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30 December, 2010  ▪  The Ukrainian Week

The Faces of Ukraine

Their actions create the synergy of success, freedom and national progress

Every day, hundreds of thousands of Ukrainian citizens simply do whatever it is they do best, as best as they can, sincerely, without any expectation of reward or recognition. These people are treading the path to a democratic world where a person has rights and duties enshrined in law, where an individual is guaranteed freedom and dignity, where no one has to fear the future. The path to real political freedom lies in the intellectual and spiritual independence of individuals. The Ukrainians presented here are all strong, independent, talented, good people. They may differ as to profession, age and life experience. They may live in different corners of the country and the world. But they are all joined by one thing: a love of Ukraine. And there are hundreds of thousands of them. 

 
Ukraine’s Paralympic Team
(Chernihiv, Cherkasy, Ivano-Frankivsk, Kharkiv, Kirovohrad, Kyiv, Lutsk, L’viv, Sumy) 
At the 10th Winter Paralympic Games, which took place in March 2010 in Vancouver, Ukraine’s athletes brought home 19 medals: five golds, eight silvers, and six bronzes. Ukraine was in third place, together with Canada. This success is all the more impressive when you think that the Olympic Team Ukraine came back from Canada empty-handed. The Paralympic team had 26 athletes, including 14 invalids with diseases of the musculo-skeletal system, 5 who were blind, and 7 assistant athletes who performed together with the blind and helped them get to the finish. The team competed in the biathlon, speed skating and skiing and included such renowned athletes as Olena Yurkovska, Liudmyla Pavlenko, Svitlana Tryfonova, Yulia Batenkova, Yuriy Kostiuk, Vitaliy Lukianenko, Oleh Munts, and Serhiy Khyzhniak.  
 
Anatoliy Zadvineyev, the first trainer of paralympic skier Oleksandra Kononova: “The main thing is that this kid is an invalid and an orphan. Oleksandra not only brought a terrific result for Ukraine, but she proved to herself that she has a place in this world. To win three golds and a silver is an unbelievable result for such a young person.”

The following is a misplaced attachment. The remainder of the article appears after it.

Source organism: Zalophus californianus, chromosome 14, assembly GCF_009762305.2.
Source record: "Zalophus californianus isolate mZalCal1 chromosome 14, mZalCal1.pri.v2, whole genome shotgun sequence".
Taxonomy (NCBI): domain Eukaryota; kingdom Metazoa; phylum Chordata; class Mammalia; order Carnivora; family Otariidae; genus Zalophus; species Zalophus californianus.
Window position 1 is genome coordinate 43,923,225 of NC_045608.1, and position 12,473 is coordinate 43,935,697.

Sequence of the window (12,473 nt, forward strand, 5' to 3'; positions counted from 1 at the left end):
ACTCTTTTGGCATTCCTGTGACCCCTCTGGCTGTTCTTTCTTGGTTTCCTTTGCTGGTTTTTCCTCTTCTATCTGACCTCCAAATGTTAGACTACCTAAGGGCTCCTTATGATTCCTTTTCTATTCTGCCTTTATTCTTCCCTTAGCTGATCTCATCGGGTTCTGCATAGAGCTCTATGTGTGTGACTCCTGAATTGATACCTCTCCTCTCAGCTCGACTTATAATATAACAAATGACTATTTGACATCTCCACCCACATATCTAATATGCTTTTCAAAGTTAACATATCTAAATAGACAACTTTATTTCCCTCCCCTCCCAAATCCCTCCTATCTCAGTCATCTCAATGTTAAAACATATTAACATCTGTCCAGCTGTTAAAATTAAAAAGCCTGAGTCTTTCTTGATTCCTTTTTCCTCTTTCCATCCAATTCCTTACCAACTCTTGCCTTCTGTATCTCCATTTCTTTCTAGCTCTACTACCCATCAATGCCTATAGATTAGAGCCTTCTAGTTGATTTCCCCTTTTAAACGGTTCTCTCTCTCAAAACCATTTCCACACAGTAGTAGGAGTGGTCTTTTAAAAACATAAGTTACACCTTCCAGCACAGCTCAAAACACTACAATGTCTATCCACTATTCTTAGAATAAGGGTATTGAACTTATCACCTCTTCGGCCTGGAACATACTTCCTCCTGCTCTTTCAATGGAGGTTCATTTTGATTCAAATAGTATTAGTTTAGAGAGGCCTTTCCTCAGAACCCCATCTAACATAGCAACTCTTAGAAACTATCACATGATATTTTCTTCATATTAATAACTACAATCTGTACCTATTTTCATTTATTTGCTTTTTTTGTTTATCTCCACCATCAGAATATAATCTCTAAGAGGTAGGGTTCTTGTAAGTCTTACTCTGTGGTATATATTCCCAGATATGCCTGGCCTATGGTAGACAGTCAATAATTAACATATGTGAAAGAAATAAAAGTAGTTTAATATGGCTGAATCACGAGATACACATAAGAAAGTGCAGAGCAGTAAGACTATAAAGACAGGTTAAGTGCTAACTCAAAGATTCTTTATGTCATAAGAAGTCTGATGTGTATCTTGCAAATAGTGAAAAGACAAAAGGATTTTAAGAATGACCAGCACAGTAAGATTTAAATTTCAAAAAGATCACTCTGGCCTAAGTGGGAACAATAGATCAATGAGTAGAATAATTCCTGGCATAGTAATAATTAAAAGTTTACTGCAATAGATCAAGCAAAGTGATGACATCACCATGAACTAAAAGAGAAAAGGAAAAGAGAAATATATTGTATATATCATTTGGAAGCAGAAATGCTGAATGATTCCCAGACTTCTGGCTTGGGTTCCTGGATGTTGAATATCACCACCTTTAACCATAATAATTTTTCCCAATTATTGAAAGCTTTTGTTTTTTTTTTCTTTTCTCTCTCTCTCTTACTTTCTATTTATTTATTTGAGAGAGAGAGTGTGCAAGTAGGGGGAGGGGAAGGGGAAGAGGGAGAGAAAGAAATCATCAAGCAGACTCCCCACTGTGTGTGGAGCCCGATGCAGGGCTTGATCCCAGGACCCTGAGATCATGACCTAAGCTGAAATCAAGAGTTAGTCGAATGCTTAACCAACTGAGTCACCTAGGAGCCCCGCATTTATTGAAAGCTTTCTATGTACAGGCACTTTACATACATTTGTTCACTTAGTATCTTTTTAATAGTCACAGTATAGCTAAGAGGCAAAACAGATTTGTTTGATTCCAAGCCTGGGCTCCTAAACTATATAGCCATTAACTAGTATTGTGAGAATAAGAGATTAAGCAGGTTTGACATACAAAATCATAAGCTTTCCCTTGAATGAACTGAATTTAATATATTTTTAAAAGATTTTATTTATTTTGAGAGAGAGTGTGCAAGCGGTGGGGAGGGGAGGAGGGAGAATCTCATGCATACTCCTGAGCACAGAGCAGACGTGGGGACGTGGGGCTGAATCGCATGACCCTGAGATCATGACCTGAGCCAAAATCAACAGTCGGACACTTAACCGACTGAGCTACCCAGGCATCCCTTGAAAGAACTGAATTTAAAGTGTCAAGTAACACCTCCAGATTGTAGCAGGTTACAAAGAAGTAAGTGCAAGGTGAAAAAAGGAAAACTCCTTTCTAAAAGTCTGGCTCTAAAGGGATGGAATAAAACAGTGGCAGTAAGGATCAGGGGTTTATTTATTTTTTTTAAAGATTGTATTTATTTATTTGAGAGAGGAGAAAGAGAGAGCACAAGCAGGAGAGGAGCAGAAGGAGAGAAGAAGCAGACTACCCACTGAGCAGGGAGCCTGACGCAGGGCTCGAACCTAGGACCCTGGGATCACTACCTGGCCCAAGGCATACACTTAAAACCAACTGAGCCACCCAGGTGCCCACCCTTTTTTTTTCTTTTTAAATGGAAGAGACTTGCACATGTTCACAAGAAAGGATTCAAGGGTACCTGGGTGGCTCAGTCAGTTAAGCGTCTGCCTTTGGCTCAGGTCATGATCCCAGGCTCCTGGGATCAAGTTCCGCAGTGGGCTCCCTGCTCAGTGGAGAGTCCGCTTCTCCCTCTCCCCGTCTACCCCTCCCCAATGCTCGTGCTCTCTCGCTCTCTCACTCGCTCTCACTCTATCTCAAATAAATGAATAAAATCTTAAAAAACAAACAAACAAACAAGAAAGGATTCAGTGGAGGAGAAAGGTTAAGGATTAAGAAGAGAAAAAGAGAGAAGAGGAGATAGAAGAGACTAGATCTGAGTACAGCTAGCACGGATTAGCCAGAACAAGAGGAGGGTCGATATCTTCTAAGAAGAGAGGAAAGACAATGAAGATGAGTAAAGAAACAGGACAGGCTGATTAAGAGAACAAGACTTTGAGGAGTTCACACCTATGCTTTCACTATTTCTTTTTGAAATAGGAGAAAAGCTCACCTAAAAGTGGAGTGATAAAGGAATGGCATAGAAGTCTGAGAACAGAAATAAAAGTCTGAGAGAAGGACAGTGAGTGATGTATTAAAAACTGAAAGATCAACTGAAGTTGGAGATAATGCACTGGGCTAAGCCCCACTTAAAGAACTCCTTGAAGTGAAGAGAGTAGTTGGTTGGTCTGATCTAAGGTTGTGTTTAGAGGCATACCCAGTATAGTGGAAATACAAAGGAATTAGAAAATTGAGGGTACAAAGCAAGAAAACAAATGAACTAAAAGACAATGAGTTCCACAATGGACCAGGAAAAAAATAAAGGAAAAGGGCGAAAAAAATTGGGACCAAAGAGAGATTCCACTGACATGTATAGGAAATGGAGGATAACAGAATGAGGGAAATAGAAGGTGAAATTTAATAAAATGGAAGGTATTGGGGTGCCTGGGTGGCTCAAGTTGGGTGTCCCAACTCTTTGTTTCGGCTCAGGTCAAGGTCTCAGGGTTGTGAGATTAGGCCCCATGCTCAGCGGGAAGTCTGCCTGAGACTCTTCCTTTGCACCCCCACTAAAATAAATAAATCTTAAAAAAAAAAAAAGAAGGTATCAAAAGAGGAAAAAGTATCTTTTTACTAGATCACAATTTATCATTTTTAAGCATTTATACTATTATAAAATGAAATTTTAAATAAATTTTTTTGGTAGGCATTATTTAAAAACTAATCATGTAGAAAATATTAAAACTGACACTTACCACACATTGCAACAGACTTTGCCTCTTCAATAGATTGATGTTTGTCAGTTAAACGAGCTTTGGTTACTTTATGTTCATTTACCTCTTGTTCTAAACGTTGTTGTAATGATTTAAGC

Sviatoslav Vakarchuk 
musician, leader of Okean Elzy, founder of the People of the Future Fund (Kyiv) 
Okean Elzy has been named most popular rock band in the CIS and Eastern Europe more than once. In 2009, a popular vote on the song “Druh (Friend)” in August named it the best song in Ukraine for the previous 18 years. In 2010, the band did an unprecedented tour with the group’s seventh album, Dolce Vita. In 9 months, they performed more than 100 concerts in 95 cities of Ukraine, Belarus, the US, Canada, across Russia from Kaliningrad to Sakhalin, Turkey, and Czechia. In 2009, Mr. Vakarchuk founded the People of the Future Fund. The fund is currently carrying out his 3-D project, Dumai! Diy! Dopomahai! (Think! Act! Help!), whose purpose is to equip orphanages with computers and internet access, to develop a culture of philanthropy in Ukraine and trust in it among ordinary Ukrainians. 
 
“When you realize that you cannot change this country, don’t give up. Tell yourself: I cannot change everything, but I can change this little bit here. Clean up your courtyard, or help a specific orphanage. You begin to do this and you feel more optimistic, and you start to think more positively about Ukraine, too.”
 
Andriy Antonovskiy 
poet, translator, performer, artist (Barcelona)
When Andriy Antonovskiy moved from Khmelnytskiy to Spain, instead of settling for the quite life of a migrant worker, he decided to build cultural bridges. Together with his wife, Catalina Giron, he translated an anthology of poetry called “Three centuries of Ukrainian Literature” into Catalan. It included the poetry of Taras Shevchenko, Lev Borovykovskiy, Ivan Franko and Lesia Ukrainka, “Rotation” by Bohdan-Ihor Antonych, and poems by Mykhailo Semenko, Lina Kostenko and Yuriy Andrukhovych. Thanks to his intermediation, ties between Catalonian and Ukrainian writers have become quite lively. In 2010, Mr. Antonovskiy organized a visit to Barcelona by Serhiy Zhadan, Halyna Kruk and Yurko Zavadskiy, whose literary evenings were quite popular.